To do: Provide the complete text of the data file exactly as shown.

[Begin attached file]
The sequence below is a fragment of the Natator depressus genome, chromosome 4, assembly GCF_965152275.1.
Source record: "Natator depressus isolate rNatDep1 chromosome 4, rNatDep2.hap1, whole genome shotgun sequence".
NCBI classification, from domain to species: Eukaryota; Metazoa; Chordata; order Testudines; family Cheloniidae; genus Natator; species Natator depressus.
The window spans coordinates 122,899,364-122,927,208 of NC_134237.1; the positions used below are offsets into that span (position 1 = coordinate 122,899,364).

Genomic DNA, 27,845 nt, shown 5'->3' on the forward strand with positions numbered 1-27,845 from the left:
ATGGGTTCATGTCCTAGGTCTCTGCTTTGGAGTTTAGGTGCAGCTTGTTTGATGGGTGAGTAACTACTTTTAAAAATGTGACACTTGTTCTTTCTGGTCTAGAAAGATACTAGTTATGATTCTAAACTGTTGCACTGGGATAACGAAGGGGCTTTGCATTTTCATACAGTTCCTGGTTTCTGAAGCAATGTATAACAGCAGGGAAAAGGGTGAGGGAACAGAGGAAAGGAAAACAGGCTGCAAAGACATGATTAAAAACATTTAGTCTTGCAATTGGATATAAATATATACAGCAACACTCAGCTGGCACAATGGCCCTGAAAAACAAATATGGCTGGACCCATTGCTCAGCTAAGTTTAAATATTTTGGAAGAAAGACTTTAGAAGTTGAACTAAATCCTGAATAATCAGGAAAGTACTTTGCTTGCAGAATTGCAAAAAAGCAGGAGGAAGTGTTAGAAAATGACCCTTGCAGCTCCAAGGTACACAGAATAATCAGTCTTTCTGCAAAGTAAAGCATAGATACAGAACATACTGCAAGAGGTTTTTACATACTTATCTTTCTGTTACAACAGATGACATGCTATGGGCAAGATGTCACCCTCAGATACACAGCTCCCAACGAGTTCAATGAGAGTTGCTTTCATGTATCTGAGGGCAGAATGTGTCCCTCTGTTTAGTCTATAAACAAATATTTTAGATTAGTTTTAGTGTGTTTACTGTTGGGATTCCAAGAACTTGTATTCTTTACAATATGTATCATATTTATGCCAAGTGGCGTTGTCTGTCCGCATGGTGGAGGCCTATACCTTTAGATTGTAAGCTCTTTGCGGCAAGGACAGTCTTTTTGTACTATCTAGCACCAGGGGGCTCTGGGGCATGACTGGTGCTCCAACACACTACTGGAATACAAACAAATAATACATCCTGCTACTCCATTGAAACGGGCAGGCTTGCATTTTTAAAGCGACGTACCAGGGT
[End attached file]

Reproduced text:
The sequence below is a fragment of the Natator depressus genome, chromosome 4, assembly GCF_965152275.1.
Source record: "Natator depressus isolate rNatDep1 chromosome 4, rNatDep2.hap1, whole genome shotgun sequence".
NCBI classification, from domain to species: Eukaryota; Metazoa; Chordata; order Testudines; family Cheloniidae; genus Natator; species Natator depressus.
The window spans coordinates 122,899,364-122,927,208 of NC_134237.1; the positions used below are offsets into that span (position 1 = coordinate 122,899,364).

Genomic DNA, 27,845 nt, shown 5'->3' on the forward strand with positions numbered 1-27,845 from the left:
ATGGGTTCATGTCCTAGGTCTCTGCTTTGGAGTTTAGGTGCAGCTTGTTTGATGGGTGAGTAACTACTTTTAAAAATGTGACACTTGTTCTTTCTGGTCTAGAAAGATACTAGTTATGATTCTAAACTGTTGCACTGGGATAACGAAGGGGCTTTGCATTTTCATACAGTTCCTGGTTTCTGAAGCAATGTATAACAGCAGGGAAAAGGGTGAGGGAACAGAGGAAAGGAAAACAGGCTGCAAAGACATGATTAAAAACATTTAGTCTTGCAATTGGATATAAATATATACAGCAACACTCAGCTGGCACAATGGCCCTGAAAAACAAATATGGCTGGACCCATTGCTCAGCTAAGTTTAAATATTTTGGAAGAAAGACTTTAGAAGTTGAACTAAATCCTGAATAATCAGGAAAGTACTTTGCTTGCAGAATTGCAAAAAAGCAGGAGGAAGTGTTAGAAAATGACCCTTGCAGCTCCAAGGTACACAGAATAATCAGTCTTTCTGCAAAGTAAAGCATAGATACAGAACATACTGCAAGAGGTTTTTACATACTTATCTTTCTGTTACAACAGATGACATGCTATGGGCAAGATGTCACCCTCAGATACACAGCTCCCAACGAGTTCAATGAGAGTTGCTTTCATGTATCTGAGGGCAGAATGTGTCCCTCTGTTTAGTCTATAAACAAATATTTTAGATTAGTTTTAGTGTGTTTACTGTTGGGATTCCAAGAACTTGTATTCTTTACAATATGTATCATATTTATGCCAAGTGGCGTTGTCTGTCCGCATGGTGGAGGCCTATACCTTTAGATTGTAAGCTCTTTGCGGCAAGGACAGTCTTTTTGTACTATCTAGCACCAGGGGGCTCTGGGGCATGACTGGTGCTCCAACACACTACTGGAATACAAACAAATAATACATCCTGCTACTCCATTGAAACGGGCAGGCTTGCATTTTTAAAGCGACGTACCAGGGT